The next morning this venerable old man, and other chiefs of similar consequence, were summoned by Sir Richard Arnuf, the governor, to his palace, there to deliver in a schedule of their estates; “that quiet possession,” the governor said, “might be granted to them, under the great seal of Lord Aymer de Valence, the deputy-warden of Scotland.”
The gray-headed knight, not being so active as his compeers of more juvenile years, happened to be the last who went to this tiger’s den. Wrapped in his plaid, his silver hair covered with a blue bonnet, and leaning on his staff, he was walking along attended by two domestics, when Sir John Graham met him at the gate of the palace. He smiled on him as he passed, and whispered-“It will not be long before my Wallace makes even the forms of vassalage unnecessary; and then these failing limbs may sit undisturbed at home, under the fig-tree and vine of his planting!”
“God grant it!” returned Graham; and he saw Sir Ronald admitted within the interior gate. The servants were ordered to remain without. Sir John walked there some time, expecting the reappearance of the knight, whom he intended to assist in leading home; but after an hour, finding no signs of egress from the palace, and thinking his father might be wondering at his delay, he turned his steps toward his own lodgings. While passing along he met several Southron detachments hurrying across the streets. In the midst of some of these companies he saw one or two Scottish men of rank, strangers to him, but who, by certain indications, seemed to be prisoners. He did not go far before he met a chieftain in these painful circumstances whom he knew; but as he was hastening toward him, the noble Scot raised his manacled hand and turned away his head. This was a warning to the young knight, who darted into an obscure alley which led to the gardens of his father’s lodgings, and was hurrying forward when he met one of his own servants running in quest of him.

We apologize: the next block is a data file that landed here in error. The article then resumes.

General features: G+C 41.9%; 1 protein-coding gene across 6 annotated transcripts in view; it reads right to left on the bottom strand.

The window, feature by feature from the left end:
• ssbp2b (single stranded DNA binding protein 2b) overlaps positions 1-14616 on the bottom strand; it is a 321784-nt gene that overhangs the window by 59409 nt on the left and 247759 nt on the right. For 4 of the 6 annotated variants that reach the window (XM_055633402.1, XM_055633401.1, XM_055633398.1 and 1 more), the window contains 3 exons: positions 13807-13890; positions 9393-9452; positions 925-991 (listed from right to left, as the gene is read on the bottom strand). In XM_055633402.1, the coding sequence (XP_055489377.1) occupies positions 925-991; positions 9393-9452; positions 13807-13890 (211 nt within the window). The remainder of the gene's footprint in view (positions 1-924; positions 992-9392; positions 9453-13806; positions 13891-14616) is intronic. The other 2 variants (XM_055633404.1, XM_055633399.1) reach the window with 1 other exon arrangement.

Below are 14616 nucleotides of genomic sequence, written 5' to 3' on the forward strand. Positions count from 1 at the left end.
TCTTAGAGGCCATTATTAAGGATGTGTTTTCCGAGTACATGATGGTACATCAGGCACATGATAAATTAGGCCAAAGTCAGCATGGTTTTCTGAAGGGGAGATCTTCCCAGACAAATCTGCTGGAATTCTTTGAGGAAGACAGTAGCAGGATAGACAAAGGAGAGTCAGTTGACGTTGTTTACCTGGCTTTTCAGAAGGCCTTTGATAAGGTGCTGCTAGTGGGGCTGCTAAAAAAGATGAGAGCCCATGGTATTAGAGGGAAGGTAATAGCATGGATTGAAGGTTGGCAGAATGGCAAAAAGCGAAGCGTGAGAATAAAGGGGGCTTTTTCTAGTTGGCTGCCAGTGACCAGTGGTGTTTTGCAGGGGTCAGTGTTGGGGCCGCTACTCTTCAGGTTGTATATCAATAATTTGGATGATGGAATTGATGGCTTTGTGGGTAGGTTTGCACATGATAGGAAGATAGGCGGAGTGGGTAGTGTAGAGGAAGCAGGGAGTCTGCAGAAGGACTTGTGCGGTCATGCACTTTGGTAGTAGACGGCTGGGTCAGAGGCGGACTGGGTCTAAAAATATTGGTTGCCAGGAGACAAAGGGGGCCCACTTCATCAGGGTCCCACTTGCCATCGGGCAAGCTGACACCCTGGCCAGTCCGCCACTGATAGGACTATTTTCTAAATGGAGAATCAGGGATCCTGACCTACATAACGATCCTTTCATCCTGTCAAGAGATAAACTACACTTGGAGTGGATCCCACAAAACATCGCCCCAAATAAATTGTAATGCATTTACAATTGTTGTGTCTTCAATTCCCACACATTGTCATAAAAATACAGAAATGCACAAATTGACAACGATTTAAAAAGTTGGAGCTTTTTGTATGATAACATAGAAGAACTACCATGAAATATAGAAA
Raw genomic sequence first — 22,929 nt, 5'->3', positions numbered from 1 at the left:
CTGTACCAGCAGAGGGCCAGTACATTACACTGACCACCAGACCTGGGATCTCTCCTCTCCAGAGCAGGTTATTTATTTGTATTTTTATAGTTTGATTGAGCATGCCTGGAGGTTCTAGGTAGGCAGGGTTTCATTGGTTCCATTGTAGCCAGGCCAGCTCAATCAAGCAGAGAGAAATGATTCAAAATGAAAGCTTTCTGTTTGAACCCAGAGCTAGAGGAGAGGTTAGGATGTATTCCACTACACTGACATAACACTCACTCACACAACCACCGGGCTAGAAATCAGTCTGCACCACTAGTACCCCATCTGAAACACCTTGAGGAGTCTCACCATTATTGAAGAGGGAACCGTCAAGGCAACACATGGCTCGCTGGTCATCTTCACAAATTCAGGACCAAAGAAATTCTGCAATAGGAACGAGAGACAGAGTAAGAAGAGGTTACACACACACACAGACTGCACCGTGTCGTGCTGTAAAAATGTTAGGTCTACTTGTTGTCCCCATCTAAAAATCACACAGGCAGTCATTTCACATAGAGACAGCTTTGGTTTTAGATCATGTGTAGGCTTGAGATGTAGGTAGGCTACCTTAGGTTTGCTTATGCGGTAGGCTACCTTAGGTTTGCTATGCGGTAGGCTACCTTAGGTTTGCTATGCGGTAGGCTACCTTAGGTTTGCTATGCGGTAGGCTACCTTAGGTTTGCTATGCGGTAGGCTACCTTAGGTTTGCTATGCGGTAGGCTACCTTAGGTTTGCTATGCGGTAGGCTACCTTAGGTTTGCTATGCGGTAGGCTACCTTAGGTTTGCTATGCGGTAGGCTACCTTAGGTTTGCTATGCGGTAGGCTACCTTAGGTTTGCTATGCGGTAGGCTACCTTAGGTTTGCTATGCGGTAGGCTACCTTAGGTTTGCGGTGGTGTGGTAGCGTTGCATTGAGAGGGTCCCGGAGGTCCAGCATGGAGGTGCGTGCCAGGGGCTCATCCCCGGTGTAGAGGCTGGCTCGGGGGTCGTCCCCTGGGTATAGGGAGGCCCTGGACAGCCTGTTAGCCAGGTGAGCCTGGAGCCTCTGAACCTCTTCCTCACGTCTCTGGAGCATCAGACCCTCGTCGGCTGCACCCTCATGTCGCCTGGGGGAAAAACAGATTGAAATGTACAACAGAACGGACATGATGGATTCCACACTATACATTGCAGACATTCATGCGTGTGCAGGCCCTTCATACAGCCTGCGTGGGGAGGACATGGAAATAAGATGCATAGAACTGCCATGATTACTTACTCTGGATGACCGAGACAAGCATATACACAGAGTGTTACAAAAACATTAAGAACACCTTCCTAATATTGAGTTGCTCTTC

Panting with haste, he informed his master that a party of armed men had come, under De Valence’s warrant, to seize Lord Dundaff and bear him to prison; to lie there with others who were charged with having taken part in a conspiracy with the grandfather of the insurgent Wallace.
The officer of the band who took Lord Dundaff told him, in the most insulting language, that “Sir Ronald, his ringleader, with eighteen nobles, his accomplices, had already suffered the punishment of their crime, and were lying headless trunks in the judgment hall.”
“Haste, therefore,” repeated the man; “my lord bids you haste to Sir William Wallace, and require his hand to avenge his kinsman’s blood, and to free his countrymen from prison! These are your father’s commands; he directed me to seek you and give them to you.”